30 Sep 2023

Trent Dalton on his new novel Lola in the Mirror

From Saturday Morning, 8:10 am on 30 September 2023
Author Trent Dalton

Author Trent Dalton Photo: Trent Dalton

Trent Dalton's autobiographical first novel Boy Swallows Universe was a massive hit all over the world.

In his new novel Lola in The Mirror, the Australian writer brings to life the experience of homelessness in his usual compelling and strangely uplifting style.

Dalton says he could never have become a novelist without first prising his own traumatic childhood from "the pit of his stomach" in Boy Swallows Universe.

"I just had to get that out of my guts and face the truth of it and pay tribute to it. And once I did that, it genuinely unlocked all the stories."

In that book, the character of Eli, like Dalton, has a mum who falls in love with a Brisbane heroin dealer and ends up in prison.

"There were times when I was 12 years old, and kids at school would go, 'Hey, Trent, why is your mum not at tuck shop?' And I'd make up all sorts of stories about why she isn't. I didn't have the… courage or the wisdom to say 'Oh, well actually, she's just going through a really, really difficult time, and she's doing time behind bars. But that will just be a blip on a very complex radar that makes up her almost 70 years of life. And one day, she'll be the most amazing grandma to my two daughters and the most amazing mum to me.'"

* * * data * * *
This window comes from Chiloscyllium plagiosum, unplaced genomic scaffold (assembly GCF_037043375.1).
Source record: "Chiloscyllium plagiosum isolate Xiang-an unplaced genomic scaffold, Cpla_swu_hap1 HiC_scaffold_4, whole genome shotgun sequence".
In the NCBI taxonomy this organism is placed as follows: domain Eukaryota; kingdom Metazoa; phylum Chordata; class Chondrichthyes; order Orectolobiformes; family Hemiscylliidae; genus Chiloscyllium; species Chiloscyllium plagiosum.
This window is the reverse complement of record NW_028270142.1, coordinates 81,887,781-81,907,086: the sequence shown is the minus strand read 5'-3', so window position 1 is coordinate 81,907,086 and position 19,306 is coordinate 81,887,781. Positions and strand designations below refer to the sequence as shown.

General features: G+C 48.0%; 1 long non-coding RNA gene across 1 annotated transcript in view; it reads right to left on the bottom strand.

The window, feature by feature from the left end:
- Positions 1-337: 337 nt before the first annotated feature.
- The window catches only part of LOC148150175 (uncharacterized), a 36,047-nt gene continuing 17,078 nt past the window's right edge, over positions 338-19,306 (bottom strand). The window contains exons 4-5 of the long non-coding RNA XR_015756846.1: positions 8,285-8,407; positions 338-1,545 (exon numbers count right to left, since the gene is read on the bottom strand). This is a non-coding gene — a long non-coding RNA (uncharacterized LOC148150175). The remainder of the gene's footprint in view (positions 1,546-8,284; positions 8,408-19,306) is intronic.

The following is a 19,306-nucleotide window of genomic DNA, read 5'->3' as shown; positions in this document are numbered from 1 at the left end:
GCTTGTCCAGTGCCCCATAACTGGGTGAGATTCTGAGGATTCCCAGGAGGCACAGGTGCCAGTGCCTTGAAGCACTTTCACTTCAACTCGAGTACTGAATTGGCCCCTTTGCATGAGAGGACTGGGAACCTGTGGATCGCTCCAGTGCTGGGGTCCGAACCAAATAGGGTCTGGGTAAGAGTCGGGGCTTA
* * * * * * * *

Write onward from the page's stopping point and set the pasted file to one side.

Dalton says his stories have their origins in a Microsoft Word document, currently about 120 pages long, that's filled with ideas he's jotted down in that "nice little creative moment" between sleep and waking.

The ideas that make his spine "do a little dance" might become stories, and he leans towards those that "say something and might actually do something" to improve other people's lives.

"I know that's a flighty thing to think because it's like as if it's really ever going to change, but I've seen it too many times."

Lola in the Mirror by Trent Dalton

Photo: HarperCollins Publishers

In Lola in the Mirror, a nameless young girl and her mother are on the run from "monsters" and end up living in a clapped-out van by the Brisbane River.

Dalton says the book is a love letter to his beloved home city of Brisbane and he's proud that it shines a light on the increasingly common experience of homelessness.

"There's 12,000 people in my city who regularly seek homeless services, 120,000 in my country, and I just thought 'Well, okay, can I write a cracking yarn, a rattling yarn inside a world that matters?'"